WRAPUP 1-Results at Canada's Astral, Corus take divergent paths

Thu Apr 11, 2013 9:54am EDT

* Corus profit plunges as television revenue slips

* Astral reports solid growth in TV, outdoor advertising

* Astral says BCE deal should close by June, end July latest

By Alastair Sharp

TORONTO, April 11 (Reuters) - Two of Canada's biggest independent media companies handed in very different earnings report cards on Thursday, with profits plunging at Corus Entertainment Inc while rival Astral Media Inc's earnings jumped 9 percent.

Astral, which is waiting for regulators to rule on a revised proposal to be acquired by BCE Inc, said growth at its main television operation and smaller outdoor advertising unit more than offset a slip in radio revenue.

By contrast, Corus revealed a debt refinancing that further undercut quarterly earnings already hurt by poor television unit performance, but should place the company on firmer financial footing.

The two companies compete to sell their television content to cable and satellite companies, and each own radio stations.

Astral is the single largest provider of content to BCE, which has moved aggressively to secure ownership of news, sports, films and other content distributed via its television and Internet services.

Astral and BCE hope to close their deal by the start of June, but gave themselves rights to postpone it until the end of July.

Astral's net profit rose to C$38.3 million ($37.6 million), or 68 Canadian cents a share, from C$35.0 million, or 63 cents a share, a year earlier.

Excluding the Bell-Astral transaction and other costs, the Montreal-based company's earnings rose 8 percent to C$41.2 million. Revenue rose 2 percent to C$237.1 million.

Canada's broadcaster regulator, the Canadian Radio-television and Telecommunications Commission (CRTC), will open a public hearing on the planned takeover in May, after BCE earlier agreed to divest itself of a swathe of Astral's TV and radio assets.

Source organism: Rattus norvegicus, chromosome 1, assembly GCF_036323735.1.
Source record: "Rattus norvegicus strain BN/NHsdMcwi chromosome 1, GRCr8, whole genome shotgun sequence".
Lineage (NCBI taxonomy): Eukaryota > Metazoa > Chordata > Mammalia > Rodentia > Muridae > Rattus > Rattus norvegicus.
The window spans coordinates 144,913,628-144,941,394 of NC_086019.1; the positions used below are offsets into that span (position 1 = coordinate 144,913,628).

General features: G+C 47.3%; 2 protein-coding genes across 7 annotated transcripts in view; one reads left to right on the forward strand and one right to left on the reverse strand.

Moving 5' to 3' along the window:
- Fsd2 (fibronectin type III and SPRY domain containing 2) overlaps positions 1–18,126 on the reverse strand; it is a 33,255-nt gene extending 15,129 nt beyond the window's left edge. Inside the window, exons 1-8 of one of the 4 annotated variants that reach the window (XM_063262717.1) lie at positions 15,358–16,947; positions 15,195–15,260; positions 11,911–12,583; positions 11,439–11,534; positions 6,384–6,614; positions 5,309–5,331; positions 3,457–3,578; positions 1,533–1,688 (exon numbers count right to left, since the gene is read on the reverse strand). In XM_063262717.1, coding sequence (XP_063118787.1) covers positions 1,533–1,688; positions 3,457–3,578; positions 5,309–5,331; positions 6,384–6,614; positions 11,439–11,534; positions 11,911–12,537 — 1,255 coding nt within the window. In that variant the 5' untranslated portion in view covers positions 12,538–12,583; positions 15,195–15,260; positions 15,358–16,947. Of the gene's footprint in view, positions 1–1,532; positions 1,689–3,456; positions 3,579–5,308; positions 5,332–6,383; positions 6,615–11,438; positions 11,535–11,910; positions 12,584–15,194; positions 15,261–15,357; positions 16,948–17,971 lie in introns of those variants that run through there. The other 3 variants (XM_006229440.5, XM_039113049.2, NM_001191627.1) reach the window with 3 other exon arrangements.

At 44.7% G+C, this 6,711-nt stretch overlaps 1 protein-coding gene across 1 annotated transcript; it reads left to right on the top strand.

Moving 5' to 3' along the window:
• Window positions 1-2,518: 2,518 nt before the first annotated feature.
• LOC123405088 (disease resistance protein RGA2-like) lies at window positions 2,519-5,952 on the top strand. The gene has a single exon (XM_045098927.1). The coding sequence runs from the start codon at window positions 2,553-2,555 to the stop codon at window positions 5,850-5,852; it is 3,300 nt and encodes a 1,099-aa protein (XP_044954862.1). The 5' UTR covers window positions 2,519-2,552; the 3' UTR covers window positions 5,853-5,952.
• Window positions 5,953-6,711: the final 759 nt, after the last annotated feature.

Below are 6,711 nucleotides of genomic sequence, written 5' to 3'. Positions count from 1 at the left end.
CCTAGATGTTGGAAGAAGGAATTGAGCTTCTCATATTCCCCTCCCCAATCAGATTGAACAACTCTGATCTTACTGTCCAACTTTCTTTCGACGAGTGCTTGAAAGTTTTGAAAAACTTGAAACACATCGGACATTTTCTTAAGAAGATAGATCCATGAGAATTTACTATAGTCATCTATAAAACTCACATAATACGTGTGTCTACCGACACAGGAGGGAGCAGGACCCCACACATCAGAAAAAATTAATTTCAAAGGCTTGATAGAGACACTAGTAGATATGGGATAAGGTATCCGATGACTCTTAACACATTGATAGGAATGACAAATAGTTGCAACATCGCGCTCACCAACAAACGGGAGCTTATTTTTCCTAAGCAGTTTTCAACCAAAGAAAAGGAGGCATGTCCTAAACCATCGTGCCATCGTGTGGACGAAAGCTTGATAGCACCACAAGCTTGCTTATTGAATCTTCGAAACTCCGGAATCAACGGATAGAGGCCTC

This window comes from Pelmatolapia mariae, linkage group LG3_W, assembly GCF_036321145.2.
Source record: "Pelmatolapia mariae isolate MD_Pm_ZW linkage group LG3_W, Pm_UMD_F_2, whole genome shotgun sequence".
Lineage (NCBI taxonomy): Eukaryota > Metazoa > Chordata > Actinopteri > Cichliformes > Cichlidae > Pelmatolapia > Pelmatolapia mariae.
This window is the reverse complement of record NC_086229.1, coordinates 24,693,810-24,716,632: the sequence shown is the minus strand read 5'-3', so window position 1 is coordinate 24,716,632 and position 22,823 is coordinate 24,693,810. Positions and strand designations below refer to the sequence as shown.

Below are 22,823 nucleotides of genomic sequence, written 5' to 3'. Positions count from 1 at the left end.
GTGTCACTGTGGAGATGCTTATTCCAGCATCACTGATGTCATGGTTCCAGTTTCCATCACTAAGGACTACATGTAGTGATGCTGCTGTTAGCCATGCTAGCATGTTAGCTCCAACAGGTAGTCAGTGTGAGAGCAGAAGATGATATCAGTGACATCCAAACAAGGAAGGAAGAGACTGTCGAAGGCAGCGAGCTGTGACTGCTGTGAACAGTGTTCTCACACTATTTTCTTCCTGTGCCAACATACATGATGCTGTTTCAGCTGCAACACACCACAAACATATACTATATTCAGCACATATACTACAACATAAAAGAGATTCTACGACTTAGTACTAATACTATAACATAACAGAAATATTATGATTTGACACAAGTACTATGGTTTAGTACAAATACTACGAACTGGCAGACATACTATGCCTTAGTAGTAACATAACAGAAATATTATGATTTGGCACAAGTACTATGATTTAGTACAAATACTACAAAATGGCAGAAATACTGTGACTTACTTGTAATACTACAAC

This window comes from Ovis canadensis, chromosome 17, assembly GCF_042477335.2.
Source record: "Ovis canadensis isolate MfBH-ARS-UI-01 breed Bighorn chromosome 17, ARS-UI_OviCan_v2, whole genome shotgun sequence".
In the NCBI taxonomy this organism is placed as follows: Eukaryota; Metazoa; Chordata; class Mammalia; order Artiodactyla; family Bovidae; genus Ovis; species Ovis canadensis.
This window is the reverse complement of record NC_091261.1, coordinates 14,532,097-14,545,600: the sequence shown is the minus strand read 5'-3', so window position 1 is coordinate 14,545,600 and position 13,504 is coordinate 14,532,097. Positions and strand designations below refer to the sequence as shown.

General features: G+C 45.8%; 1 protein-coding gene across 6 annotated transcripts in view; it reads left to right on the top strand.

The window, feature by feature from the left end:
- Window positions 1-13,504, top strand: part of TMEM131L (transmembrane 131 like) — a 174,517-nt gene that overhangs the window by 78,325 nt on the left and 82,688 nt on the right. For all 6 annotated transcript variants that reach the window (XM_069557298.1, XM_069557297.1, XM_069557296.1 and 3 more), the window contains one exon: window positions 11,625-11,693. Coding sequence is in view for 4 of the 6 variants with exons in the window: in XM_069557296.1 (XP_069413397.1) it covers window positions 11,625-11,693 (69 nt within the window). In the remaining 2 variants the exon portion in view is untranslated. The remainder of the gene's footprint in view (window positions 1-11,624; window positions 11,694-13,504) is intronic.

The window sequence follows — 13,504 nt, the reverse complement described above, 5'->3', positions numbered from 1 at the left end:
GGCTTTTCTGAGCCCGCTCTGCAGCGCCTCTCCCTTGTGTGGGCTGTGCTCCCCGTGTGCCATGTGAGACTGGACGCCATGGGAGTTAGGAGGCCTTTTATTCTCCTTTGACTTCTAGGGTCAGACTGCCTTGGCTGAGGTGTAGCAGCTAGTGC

Astral puts the value of the assets BCE plans to retain at C$2.08 billion.

TALE OF TWO COMPANIES

Corus, whose content is primarily targeted at women and children, said net income attributable to shareholders fell to C$5.9 million ($5.8 million), or 7 Canadian cents per share, from C$31.6 million, or 38 Canadian cents per share, a year earlier.

Total revenue fell almost 11 percent to C$183.7 million. Revenue at its main television business tumbled 12 percent.

Adjusted income, which does not include the cost of its debt refinancing, was C$24.4 million, or 29 cents a share.

Analysts on average expected Corus to earn 36 cents a share on revenue of C$199.7 million, according to Thomson Reuters I/B/E/S.

RBC Capital Markets analyst Haran Posner said the miss was driven mainly by weak television earnings and a fall in merchandise sales, and that advertising revenue fell despite management guidance of low single-digit growth.

Corus, controlled by the Shaw family, which also runs cable company Shaw Communications Inc, is looking to rein in costs as it struggles with unstable audience trends.

Corus said in March it would buy some French-language television assets and take full control of other programming in a three-way deal with Shaw and BCE, which has been forced to divest some of its planned Astral purchase to win regulatory approval.

Astral gained about a penny in early trading to C$48.89 on the Toronto Stock Exchange. They had jumped sharply to near BCE's offer price last March before sinking back after the initial rejection in October. They jumped again after the two companies revised the deal and passed other regulatory hurdles.

Corus' shares were down 88 cents at C$24.75. The stock has gained some 17 percent since October 2012.